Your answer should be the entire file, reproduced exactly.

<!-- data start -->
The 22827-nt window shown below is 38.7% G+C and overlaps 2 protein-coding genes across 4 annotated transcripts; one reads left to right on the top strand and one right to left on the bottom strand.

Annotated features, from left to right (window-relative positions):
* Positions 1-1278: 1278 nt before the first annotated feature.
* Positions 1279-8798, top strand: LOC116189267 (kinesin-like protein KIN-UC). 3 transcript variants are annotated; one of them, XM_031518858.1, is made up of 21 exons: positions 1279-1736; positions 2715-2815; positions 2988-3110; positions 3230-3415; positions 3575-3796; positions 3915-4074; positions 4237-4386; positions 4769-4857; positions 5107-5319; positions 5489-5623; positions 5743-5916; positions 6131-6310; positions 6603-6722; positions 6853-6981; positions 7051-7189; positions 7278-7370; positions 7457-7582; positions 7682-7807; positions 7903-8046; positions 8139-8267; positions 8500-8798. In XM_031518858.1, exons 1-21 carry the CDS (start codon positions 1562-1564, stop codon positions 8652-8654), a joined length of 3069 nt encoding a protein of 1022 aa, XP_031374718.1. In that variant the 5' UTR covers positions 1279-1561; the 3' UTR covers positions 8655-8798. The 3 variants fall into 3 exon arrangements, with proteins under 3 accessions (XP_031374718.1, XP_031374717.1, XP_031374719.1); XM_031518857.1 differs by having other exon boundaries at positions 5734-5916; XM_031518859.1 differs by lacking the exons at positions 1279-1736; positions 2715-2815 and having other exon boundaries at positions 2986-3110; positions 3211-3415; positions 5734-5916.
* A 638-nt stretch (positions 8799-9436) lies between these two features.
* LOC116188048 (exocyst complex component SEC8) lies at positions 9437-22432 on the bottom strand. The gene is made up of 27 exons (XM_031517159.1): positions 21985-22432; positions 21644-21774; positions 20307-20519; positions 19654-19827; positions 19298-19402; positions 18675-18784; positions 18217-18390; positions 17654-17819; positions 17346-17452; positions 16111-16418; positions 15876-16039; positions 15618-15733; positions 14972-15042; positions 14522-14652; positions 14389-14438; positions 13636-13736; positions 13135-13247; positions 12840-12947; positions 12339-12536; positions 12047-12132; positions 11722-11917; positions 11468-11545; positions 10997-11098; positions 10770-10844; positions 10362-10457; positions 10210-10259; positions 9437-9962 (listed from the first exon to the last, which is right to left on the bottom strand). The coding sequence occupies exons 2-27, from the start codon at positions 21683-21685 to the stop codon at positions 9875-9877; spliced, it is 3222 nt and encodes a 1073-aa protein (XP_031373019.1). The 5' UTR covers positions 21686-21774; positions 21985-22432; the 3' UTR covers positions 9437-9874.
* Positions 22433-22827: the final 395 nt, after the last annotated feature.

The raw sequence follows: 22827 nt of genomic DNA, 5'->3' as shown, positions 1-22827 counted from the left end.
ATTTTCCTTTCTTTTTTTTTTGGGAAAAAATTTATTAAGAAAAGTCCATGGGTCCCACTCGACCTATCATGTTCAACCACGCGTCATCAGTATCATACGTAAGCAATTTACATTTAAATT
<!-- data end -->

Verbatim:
The 22827-nt window shown below is 38.7% G+C and overlaps 2 protein-coding genes across 4 annotated transcripts; one reads left to right on the top strand and one right to left on the bottom strand.

Annotated features, from left to right (window-relative positions):
* Positions 1-1278: 1278 nt before the first annotated feature.
* Positions 1279-8798, top strand: LOC116189267 (kinesin-like protein KIN-UC). 3 transcript variants are annotated; one of them, XM_031518858.1, is made up of 21 exons: positions 1279-1736; positions 2715-2815; positions 2988-3110; positions 3230-3415; positions 3575-3796; positions 3915-4074; positions 4237-4386; positions 4769-4857; positions 5107-5319; positions 5489-5623; positions 5743-5916; positions 6131-6310; positions 6603-6722; positions 6853-6981; positions 7051-7189; positions 7278-7370; positions 7457-7582; positions 7682-7807; positions 7903-8046; positions 8139-8267; positions 8500-8798. In XM_031518858.1, exons 1-21 carry the CDS (start codon positions 1562-1564, stop codon positions 8652-8654), a joined length of 3069 nt encoding a protein of 1022 aa, XP_031374718.1. In that variant the 5' UTR covers positions 1279-1561; the 3' UTR covers positions 8655-8798. The 3 variants fall into 3 exon arrangements, with proteins under 3 accessions (XP_031374718.1, XP_031374717.1, XP_031374719.1); XM_031518857.1 differs by having other exon boundaries at positions 5734-5916; XM_031518859.1 differs by lacking the exons at positions 1279-1736; positions 2715-2815 and having other exon boundaries at positions 2986-3110; positions 3211-3415; positions 5734-5916.
* A 638-nt stretch (positions 8799-9436) lies between these two features.
* LOC116188048 (exocyst complex component SEC8) lies at positions 9437-22432 on the bottom strand. The gene is made up of 27 exons (XM_031517159.1): positions 21985-22432; positions 21644-21774; positions 20307-20519; positions 19654-19827; positions 19298-19402; positions 18675-18784; positions 18217-18390; positions 17654-17819; positions 17346-17452; positions 16111-16418; positions 15876-16039; positions 15618-15733; positions 14972-15042; positions 14522-14652; positions 14389-14438; positions 13636-13736; positions 13135-13247; positions 12840-12947; positions 12339-12536; positions 12047-12132; positions 11722-11917; positions 11468-11545; positions 10997-11098; positions 10770-10844; positions 10362-10457; positions 10210-10259; positions 9437-9962 (listed from the first exon to the last, which is right to left on the bottom strand). The coding sequence occupies exons 2-27, from the start codon at positions 21683-21685 to the stop codon at positions 9875-9877; spliced, it is 3222 nt and encodes a 1073-aa protein (XP_031373019.1). The 5' UTR covers positions 21686-21774; positions 21985-22432; the 3' UTR covers positions 9437-9874.
* Positions 22433-22827: the final 395 nt, after the last annotated feature.

The raw sequence follows: 22827 nt of genomic DNA, 5'->3' as shown, positions 1-22827 counted from the left end.
ATTTTCCTTTCTTTTTTTTTTGGGAAAAAATTTATTAAGAAAAGTCCATGGGTCCCACTCGACCTATCATGTTCAACCACGCGTCATCAGTATCATACGTAAGCAATTTACATTTAAATT